The reason we have a Constitution like this, and require all citizens receive due process, is because if we bend the rules to condemn someone we do not like now, then it sets a precedent that later, if we are accused of something, we ourselves could be denied due process.

Our Constitution came into being as a way to unite our States for commerce and protection, “in Order to form a more perfect Union, establish Justice, insure domestic Tranquility, provide for the common defence, promote the general Welfare, and secure the Blessings of Liberty to ourselves and our Posterity”. This is not a need to be taken lightly.

From Wikipedia:

Supreme Court Justice Hugo Lafayette Black vigorously defended the “plain meaning” of the Constitution, rooted in the ideas of its era, and emphasized the supremacy of the legislature; for Black, the role of the Supreme Court was limited and constitutionally prescribed.  His absolutism led him to enforce the rights of the Constitution, rather than attempting to define a meaning, scope, or extent to each right. Black expressed his view on the Bill of Rights in his opinion in the 1947 case, Adamson v. California, which he saw as his “most significant opinion written:”

I cannot consider the Bill of Rights to be an outworn 18th century ‘strait jacket’ … Its provisions may be thought outdated abstractions by some. And it is true that they were designed to meet ancient evils. But they are the same kind of human evils that have emerged from century to century wherever excessive power is sought by the few at the expense of the many. In my judgment the people of no nation can lose their liberty so long as a Bill of Rights like ours survives and its basic purposes are conscientiously interpreted, enforced, and respected… I would follow what I believe was the original intention of the Fourteenth Amendment—to extend to all the people the complete protection of the Bill of Rights. To hold that this Court can determine what, if any, provisions of the Bill of Rights will be enforced, and if so to what degree, is to frustrate the great design of a written Constitution.[53]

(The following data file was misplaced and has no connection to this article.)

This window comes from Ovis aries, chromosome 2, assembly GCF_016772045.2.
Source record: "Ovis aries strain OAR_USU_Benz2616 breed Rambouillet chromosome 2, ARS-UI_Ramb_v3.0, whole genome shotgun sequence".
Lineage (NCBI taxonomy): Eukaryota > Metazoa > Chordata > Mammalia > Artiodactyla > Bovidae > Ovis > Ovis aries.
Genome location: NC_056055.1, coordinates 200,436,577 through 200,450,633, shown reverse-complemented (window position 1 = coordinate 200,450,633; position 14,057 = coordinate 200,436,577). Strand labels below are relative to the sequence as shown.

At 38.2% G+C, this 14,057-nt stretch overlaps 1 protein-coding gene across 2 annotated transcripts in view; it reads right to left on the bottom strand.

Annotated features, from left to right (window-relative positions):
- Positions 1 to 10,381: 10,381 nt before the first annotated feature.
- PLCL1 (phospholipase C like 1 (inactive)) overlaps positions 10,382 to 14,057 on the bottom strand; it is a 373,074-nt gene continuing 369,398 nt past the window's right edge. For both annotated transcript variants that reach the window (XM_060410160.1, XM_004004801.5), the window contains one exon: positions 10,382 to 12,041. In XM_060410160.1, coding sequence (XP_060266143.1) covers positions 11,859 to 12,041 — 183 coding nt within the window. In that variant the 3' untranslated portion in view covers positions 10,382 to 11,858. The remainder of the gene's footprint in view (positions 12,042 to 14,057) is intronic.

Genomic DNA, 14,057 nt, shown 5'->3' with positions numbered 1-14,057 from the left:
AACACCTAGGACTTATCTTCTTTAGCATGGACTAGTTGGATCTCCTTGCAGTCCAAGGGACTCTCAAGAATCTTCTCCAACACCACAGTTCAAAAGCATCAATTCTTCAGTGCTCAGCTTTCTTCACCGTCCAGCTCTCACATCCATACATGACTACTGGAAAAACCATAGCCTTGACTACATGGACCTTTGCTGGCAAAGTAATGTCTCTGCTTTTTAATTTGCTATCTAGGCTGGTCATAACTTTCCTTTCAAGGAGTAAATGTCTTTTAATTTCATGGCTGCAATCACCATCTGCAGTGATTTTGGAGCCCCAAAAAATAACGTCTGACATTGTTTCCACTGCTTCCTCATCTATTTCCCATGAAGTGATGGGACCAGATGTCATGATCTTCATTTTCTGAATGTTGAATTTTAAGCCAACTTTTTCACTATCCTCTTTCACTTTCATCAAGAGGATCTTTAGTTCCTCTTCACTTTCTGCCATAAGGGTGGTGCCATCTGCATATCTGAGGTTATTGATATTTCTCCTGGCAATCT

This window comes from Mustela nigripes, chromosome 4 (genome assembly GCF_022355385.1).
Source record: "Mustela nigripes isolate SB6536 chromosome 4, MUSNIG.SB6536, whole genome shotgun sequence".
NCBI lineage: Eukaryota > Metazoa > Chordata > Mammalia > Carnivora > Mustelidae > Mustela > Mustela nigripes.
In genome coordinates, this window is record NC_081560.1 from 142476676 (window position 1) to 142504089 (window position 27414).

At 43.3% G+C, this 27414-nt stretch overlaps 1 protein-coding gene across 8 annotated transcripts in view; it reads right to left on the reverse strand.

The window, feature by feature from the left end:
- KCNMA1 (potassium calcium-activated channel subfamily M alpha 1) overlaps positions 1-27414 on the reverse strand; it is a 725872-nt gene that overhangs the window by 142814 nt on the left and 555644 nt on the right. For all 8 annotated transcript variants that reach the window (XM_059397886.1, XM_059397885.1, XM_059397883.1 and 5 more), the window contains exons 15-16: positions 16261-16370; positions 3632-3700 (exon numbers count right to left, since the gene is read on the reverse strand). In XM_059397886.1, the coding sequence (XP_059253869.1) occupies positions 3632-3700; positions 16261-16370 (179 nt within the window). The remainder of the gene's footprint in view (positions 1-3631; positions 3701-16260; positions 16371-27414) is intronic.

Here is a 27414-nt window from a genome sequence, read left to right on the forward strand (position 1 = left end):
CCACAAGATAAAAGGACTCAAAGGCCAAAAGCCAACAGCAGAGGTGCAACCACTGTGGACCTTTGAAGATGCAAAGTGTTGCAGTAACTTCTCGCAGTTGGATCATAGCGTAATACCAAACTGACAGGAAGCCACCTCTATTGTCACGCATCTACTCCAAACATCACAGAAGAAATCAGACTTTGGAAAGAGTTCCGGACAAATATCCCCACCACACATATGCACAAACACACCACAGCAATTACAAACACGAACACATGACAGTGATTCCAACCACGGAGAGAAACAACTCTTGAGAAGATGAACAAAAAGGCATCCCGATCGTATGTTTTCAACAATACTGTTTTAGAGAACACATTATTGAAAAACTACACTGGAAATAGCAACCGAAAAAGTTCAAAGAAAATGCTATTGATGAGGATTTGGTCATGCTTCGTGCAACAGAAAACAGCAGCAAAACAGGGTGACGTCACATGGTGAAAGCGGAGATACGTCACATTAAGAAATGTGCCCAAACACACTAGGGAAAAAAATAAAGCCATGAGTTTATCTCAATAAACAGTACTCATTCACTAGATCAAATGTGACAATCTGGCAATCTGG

“The Law, once bent, does not easily spring back into shape.”

Constitutional protections apply to all of us, even if we are guilty, even if we are accused by someone. We need to see that Indiana Attorney General Curtis Hill receives the same due process as everyone else, guaranteed by our Constitution, not because he is or is not guilty of anything, but because in so doing we protect our own future right to due process.

Much information is available on our laws and their history at the national archives. Many good sources are available for a very nominal price, prepared by skilled and studied historians who curate these archives. The National Archives Store can be found at https://www.nationalarchivesstore.org/. They have a very nice, picture rich, history of our founding documents (signed by the author!) for under $27, including shipping. EVERY American should know where we come from and how, to appreciate and be motivated to defend our way of life. I highly recommend you buy and read this book: The Charters of Freedom by David Ferriero, Archivist of the United States.